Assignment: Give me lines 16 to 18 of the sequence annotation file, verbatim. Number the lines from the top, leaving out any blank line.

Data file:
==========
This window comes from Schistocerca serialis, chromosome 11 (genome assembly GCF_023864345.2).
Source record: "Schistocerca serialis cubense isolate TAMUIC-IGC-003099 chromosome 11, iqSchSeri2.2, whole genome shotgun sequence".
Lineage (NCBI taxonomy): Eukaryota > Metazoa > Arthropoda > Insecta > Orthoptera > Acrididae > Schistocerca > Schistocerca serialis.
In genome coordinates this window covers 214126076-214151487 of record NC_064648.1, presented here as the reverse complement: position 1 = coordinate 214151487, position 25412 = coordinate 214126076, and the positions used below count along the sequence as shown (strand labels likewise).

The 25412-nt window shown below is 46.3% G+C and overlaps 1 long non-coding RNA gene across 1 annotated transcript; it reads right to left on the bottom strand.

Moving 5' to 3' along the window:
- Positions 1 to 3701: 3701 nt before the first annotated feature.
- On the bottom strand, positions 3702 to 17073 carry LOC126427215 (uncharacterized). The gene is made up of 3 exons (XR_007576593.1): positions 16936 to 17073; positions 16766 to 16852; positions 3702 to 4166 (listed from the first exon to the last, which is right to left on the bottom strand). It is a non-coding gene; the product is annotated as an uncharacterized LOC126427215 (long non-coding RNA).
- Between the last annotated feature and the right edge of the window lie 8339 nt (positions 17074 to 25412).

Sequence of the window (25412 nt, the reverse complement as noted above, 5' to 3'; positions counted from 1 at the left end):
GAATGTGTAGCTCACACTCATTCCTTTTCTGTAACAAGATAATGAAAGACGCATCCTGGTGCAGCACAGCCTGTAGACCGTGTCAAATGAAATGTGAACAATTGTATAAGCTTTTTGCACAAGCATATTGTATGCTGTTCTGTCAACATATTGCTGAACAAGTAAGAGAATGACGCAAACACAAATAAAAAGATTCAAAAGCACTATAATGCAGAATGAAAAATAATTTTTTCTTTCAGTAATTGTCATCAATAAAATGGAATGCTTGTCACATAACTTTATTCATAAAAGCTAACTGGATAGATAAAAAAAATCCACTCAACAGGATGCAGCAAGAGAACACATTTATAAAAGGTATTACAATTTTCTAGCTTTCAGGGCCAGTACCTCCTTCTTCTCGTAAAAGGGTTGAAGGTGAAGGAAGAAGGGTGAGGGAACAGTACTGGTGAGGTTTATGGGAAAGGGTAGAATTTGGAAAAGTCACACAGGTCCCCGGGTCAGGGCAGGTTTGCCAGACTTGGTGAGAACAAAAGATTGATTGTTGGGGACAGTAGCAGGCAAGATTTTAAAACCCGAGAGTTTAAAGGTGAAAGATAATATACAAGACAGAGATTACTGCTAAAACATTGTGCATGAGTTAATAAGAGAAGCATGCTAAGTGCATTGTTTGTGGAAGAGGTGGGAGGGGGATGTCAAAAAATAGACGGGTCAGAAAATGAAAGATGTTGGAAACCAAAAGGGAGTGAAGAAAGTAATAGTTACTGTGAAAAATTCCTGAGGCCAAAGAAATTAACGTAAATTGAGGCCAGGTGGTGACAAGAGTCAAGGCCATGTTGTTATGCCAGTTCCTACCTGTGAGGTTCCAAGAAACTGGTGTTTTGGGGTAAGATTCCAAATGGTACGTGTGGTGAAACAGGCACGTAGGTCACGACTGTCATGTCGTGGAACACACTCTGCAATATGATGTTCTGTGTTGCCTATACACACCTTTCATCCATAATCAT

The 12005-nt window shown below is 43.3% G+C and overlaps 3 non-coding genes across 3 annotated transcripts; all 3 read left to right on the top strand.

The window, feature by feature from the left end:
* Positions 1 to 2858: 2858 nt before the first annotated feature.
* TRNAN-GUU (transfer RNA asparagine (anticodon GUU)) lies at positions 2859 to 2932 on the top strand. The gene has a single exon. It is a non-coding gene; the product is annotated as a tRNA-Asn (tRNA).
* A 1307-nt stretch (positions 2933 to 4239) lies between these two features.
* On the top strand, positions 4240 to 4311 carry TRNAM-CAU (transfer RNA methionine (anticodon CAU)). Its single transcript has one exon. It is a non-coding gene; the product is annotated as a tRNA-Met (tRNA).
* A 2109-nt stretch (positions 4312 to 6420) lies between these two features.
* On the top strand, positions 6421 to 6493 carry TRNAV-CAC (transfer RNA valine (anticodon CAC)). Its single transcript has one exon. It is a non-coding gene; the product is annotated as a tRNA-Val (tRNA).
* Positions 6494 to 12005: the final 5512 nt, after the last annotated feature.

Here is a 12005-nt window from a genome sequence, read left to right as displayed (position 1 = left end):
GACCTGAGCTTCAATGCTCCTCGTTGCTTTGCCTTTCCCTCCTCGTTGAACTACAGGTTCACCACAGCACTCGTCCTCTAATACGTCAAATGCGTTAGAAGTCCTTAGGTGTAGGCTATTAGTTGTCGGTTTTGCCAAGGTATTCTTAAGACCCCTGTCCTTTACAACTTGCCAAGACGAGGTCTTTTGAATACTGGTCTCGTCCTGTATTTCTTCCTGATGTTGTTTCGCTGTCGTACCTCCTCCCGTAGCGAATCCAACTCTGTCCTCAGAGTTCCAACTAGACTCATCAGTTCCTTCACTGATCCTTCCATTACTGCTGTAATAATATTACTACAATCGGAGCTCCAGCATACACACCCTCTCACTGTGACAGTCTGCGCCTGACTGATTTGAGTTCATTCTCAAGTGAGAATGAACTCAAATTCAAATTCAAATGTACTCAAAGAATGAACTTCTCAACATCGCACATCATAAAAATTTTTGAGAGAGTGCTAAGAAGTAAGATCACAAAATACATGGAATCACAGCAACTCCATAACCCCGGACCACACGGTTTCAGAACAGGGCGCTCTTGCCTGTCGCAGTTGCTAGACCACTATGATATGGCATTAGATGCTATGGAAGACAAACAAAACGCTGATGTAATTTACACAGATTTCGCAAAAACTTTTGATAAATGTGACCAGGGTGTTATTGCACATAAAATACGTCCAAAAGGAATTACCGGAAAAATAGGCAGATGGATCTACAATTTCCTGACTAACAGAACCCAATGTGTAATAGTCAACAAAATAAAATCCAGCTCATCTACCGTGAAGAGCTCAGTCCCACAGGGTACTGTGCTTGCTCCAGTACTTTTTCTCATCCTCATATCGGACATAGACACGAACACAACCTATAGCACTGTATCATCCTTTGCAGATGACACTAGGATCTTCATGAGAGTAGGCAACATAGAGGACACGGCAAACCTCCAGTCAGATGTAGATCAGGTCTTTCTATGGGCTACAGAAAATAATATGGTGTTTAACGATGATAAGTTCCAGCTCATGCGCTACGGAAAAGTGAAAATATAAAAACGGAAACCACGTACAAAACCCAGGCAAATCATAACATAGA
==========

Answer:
* A 1307-nt stretch (positions 2933 to 4239) lies between these two features.
* On the top strand, positions 4240 to 4311 carry TRNAM-CAU (transfer RNA methionine (anticodon CAU)). Its single transcript has one exon. It is a non-coding gene; the product is annotated as a tRNA-Met (tRNA).
* A 2109-nt stretch (positions 4312 to 6420) lies between these two features.